Sexual trauma set Ms. Jackson on her path. At first she thought she could put “the incident” behind her: that cool August evening outside Suwon Air Base in South Korea when, she said, a serviceman grabbed her by the throat in the ladies’ room of a bar and savagely raped her on the urine-soaked floor. But during the seven years she drifted in and out of homelessness, she found she could not forget.
Of 141,000 veterans nationwide who spent at least one night in a shelter in 2011, nearly 10 percent were women, according to the latest figures available from the Department of Housing and Urban Development, up from 7.5 percent in 2009. In part it is a reflection of the changing nature of the American military, where women now constitute 14 percent of active-duty forces and 18 percent of the Army National Guard and the Reserves.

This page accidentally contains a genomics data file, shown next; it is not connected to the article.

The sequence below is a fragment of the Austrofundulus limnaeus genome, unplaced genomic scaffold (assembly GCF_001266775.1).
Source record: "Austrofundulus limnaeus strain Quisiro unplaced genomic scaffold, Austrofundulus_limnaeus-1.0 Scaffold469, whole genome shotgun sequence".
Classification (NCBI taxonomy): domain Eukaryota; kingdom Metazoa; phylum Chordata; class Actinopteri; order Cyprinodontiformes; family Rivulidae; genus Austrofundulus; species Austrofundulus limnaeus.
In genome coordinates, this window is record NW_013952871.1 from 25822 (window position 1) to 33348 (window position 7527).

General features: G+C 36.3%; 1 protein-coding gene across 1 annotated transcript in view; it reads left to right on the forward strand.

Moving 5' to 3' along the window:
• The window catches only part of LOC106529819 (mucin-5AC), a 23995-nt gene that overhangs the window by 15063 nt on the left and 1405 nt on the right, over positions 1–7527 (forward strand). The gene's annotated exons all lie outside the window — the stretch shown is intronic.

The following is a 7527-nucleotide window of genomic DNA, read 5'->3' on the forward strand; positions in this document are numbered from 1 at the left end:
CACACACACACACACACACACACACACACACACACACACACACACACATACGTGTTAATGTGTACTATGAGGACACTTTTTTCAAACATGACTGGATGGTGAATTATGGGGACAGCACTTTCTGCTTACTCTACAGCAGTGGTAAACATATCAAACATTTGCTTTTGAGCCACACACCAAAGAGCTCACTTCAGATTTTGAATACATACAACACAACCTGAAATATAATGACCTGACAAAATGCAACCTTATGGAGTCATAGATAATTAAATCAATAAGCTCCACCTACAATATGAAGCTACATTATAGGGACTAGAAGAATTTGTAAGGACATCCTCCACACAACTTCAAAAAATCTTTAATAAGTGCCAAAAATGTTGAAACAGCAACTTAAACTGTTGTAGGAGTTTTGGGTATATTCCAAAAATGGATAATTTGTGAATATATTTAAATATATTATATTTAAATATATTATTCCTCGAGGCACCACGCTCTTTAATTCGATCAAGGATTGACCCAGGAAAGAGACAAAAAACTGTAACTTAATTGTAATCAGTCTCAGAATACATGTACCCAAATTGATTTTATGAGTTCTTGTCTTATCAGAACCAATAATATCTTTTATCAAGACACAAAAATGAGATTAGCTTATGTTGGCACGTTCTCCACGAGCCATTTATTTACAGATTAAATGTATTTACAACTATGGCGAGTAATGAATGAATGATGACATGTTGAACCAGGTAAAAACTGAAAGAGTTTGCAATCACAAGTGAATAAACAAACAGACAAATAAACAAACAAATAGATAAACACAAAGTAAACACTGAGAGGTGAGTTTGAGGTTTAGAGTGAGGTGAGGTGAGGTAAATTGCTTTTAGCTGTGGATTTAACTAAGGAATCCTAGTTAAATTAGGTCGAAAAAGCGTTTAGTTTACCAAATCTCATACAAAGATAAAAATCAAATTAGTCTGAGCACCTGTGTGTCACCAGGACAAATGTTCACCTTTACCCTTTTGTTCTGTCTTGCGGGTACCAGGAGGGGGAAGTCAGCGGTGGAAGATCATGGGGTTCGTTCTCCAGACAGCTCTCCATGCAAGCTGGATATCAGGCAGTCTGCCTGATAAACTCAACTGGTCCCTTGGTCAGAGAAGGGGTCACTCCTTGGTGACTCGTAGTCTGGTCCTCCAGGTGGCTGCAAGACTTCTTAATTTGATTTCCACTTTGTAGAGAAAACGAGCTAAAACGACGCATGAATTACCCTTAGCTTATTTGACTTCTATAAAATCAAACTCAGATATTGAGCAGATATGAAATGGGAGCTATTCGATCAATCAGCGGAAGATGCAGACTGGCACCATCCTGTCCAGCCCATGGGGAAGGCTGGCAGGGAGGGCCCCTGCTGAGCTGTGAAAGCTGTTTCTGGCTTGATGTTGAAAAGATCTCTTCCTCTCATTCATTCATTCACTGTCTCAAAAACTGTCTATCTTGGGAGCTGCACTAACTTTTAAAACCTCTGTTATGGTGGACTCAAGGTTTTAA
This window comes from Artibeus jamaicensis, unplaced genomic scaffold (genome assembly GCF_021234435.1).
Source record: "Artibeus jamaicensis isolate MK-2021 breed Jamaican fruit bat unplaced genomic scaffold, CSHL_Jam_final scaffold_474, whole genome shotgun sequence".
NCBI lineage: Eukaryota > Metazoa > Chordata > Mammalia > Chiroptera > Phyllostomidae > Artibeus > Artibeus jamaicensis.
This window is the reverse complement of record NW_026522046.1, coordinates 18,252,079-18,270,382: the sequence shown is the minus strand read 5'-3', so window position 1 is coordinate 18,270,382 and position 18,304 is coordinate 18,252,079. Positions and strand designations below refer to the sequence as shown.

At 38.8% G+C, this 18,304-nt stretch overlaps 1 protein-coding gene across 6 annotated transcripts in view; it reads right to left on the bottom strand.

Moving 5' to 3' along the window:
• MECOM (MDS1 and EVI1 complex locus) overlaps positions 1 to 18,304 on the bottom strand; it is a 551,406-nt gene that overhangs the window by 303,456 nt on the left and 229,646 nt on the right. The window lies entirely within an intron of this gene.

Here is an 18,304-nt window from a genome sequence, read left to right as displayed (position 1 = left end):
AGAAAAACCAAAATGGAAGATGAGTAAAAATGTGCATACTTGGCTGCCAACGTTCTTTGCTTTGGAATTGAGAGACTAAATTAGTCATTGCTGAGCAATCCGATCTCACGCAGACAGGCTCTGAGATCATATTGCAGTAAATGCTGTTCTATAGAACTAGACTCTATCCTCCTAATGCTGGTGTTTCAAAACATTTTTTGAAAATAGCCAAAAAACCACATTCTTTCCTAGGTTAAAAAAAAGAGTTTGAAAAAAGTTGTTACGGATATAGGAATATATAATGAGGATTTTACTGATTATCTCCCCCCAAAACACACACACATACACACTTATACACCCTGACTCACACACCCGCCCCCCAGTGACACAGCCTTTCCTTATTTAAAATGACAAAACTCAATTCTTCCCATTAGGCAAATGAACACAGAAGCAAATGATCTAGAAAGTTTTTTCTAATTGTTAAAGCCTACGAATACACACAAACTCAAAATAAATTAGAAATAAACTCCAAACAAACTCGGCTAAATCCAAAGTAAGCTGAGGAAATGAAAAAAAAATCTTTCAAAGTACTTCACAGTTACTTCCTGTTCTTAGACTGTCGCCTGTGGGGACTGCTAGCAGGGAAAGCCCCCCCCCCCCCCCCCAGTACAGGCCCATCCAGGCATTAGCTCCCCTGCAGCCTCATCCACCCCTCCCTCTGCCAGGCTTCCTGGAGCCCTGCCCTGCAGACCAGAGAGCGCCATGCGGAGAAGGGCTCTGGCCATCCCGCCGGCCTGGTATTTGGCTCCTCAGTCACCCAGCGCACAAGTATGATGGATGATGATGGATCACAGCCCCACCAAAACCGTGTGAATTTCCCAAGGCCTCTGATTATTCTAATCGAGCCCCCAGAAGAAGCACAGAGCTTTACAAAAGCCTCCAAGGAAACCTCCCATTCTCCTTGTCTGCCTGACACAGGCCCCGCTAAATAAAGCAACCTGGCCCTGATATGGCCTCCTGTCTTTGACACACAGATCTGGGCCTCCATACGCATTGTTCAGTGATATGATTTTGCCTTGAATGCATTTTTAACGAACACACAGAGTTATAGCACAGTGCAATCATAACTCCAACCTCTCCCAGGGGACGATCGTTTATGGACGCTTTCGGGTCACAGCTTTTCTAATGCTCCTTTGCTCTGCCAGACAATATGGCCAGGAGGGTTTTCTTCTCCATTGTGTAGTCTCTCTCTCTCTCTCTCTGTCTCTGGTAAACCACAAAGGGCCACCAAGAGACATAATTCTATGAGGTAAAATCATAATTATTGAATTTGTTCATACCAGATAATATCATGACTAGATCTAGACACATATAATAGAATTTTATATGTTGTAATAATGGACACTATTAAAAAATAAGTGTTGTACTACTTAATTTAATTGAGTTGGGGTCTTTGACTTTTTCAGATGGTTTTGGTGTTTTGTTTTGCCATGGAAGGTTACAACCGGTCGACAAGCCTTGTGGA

But female veterans also face a complex “web of vulnerability,” said Dr. Donna L. Washington, a professor of medicine at U.C.L.A. and a physician at the West Los Angeles Veterans Affairs medical center, who has studied the ways the women become homeless, including poverty and military sexual trauma.
Female veterans are far more likely to be single parents than men. Yet more than 60 percent of transitional housing programs receiving grants from the Department of Veterans Affairs did not accept children, or restricted their age and number, according to a 2011 report by the Government Accountability Office.